Walker said he has strived to work on documentaries that expose an untold human element in his work's subjects. His award-winning 2004 documentary The American Experience: Citizen King explores the last five years of the life of Martin Luther King Jr.
"I wanted to reveal a side of King that many people weren't aware existed," said Walker.
The documentary focuses on King as an advocate for economic justice and an end to the Vietnam War, rather than just showing him as the 20th century's most renowned civil-rights activist. The work shows that King was at odds with many influential black leaders during the time, and had personal issues that many of us can relate to, he said.
Walker said his success is partly due to his willingness to develop a personal connection to many of his films. He revealed that he had several relatives who were members of Peoples Temple, the cult headed by Jim Jones who orchestrated the largest mass suicide during the 20th century. He co-produced the film Jamestown: The Life and Death of Peoples Temple.
"It's hard to tell a story you are personally involved with, but I think it makes the film much more powerful," Walker said.
Vicky Westover, director of the Hanson Film Institute, said Walker's appearance is part of a tradition of great African-American filmmakers who have visited the UA, including Stanley Nelson.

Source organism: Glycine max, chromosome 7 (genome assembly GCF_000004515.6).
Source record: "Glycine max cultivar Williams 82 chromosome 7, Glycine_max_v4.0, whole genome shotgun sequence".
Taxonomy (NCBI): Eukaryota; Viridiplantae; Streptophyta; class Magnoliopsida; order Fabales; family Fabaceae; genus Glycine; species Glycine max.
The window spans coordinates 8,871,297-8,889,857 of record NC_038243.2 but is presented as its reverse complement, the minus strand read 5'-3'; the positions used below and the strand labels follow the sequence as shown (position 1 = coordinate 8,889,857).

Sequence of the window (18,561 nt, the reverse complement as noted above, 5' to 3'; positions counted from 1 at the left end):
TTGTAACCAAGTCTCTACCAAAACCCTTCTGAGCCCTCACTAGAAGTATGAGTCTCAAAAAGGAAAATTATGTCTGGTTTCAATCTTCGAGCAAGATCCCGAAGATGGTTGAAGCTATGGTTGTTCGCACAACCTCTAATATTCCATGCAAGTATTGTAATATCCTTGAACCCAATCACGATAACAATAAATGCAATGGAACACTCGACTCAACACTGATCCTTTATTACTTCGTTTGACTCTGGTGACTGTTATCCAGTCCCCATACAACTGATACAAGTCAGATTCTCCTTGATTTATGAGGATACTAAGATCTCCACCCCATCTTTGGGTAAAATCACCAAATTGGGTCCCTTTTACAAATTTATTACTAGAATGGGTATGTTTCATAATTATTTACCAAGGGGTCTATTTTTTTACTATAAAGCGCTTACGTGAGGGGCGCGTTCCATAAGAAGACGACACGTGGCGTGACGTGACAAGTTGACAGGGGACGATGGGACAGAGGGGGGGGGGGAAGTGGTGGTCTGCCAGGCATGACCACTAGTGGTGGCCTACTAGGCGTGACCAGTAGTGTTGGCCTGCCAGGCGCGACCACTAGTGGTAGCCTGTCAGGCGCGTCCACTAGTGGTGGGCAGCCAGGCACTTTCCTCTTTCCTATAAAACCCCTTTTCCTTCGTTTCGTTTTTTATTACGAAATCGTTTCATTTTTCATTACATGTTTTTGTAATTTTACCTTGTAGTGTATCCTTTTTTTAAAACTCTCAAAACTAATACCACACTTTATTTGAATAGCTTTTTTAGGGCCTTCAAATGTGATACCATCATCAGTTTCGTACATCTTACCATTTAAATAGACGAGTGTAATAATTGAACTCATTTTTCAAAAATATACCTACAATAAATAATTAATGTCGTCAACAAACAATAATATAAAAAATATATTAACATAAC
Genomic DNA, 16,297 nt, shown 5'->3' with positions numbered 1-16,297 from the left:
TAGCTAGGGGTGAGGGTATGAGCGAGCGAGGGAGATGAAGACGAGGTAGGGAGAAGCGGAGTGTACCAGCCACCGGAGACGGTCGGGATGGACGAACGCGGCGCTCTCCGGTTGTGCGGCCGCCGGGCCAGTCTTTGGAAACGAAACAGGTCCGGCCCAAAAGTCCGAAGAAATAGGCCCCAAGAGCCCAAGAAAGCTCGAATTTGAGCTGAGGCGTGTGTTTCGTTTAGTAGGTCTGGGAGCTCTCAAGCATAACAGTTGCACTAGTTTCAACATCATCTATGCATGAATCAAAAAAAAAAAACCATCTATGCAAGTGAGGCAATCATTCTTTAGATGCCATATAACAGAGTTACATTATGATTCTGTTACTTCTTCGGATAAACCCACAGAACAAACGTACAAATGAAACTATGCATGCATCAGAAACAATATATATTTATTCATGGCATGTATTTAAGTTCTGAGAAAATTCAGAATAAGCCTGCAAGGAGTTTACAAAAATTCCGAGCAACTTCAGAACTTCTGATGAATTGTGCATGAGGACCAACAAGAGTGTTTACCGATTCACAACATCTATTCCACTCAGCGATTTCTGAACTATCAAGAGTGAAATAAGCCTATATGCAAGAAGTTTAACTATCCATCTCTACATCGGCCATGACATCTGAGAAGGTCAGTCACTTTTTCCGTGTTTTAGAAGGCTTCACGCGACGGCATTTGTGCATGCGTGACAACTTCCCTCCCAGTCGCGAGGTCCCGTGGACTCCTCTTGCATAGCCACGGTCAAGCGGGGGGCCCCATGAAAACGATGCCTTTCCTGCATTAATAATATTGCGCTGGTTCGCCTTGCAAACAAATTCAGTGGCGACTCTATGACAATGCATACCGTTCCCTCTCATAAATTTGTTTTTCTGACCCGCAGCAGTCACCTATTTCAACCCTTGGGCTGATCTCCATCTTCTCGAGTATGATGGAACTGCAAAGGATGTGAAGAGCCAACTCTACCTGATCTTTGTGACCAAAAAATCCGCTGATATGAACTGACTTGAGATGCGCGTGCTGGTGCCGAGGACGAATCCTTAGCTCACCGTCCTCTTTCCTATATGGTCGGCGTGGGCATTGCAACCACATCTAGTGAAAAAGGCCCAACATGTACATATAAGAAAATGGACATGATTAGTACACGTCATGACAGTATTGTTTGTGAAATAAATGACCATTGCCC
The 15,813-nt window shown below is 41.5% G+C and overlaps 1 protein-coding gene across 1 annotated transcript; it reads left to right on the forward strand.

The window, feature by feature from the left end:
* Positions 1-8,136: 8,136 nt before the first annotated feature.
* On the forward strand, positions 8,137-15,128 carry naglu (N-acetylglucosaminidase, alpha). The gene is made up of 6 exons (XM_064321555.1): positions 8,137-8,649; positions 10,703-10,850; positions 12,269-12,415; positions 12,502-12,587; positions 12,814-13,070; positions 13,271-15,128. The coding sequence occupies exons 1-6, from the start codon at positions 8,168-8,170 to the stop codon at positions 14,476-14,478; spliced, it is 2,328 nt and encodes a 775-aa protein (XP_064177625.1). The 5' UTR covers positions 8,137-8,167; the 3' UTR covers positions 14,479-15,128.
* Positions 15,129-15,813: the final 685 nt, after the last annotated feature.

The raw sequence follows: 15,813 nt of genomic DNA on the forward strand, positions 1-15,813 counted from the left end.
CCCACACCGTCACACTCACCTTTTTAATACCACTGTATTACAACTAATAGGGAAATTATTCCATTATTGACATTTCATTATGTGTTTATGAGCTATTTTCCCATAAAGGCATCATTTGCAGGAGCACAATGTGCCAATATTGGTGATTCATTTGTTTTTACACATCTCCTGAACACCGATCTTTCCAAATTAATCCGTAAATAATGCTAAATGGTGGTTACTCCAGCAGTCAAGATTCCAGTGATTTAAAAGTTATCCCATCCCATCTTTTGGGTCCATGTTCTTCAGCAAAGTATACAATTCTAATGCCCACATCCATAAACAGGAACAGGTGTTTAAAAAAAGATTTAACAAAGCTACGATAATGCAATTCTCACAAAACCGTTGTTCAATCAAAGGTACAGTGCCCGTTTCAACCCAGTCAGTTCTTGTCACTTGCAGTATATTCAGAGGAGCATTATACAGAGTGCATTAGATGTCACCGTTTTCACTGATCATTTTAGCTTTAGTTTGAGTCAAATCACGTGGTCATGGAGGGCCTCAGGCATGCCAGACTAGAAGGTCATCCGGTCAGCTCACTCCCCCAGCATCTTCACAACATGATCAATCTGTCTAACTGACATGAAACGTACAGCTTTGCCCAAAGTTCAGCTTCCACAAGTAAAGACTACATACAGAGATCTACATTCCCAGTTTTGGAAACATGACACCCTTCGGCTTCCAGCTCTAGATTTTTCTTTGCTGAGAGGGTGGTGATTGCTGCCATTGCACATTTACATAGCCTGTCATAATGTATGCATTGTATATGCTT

Admission is free. —W.F.
A Tucson Jamboree
Eb's Camp Cookin' band
3 p.m., Saturday, Feb. 6
Himmel Branch, Pima County Public Library
1035 N. Treat Ave.
594-5305, ext. 3
Eb's Camp Cookin' band has been said to sound like Hot Tuna—and that has nothing to do with Chicken of the Sea.
Himmel Park Library will open its doors to the band to kick off Tucson Rodeo Month on Saturday.
If you're still under the delusion that libraries are sanctuaries of silence, you'll be surprised by what you hear.
"We're a mix of Americana and old-school country, and a touch of bluegrass, blues, old-timey and folk," Eb Eberlein said.
Frontman Eberlein will be on vocals, guitar, harmonica and dobro. Phil Anderson will be playing bass, and Tim O'Connor will be on the mandolin and fiddle. (The band's accordion and banjo players will not be at the performance.)
Eberlein has made a name for himself around Arizona. He's played at the Tucson Folk Festival, had a show on KXCI FM 91.3 and owned a guided-tour business at the Grand Canyon. Currently, he's teaching.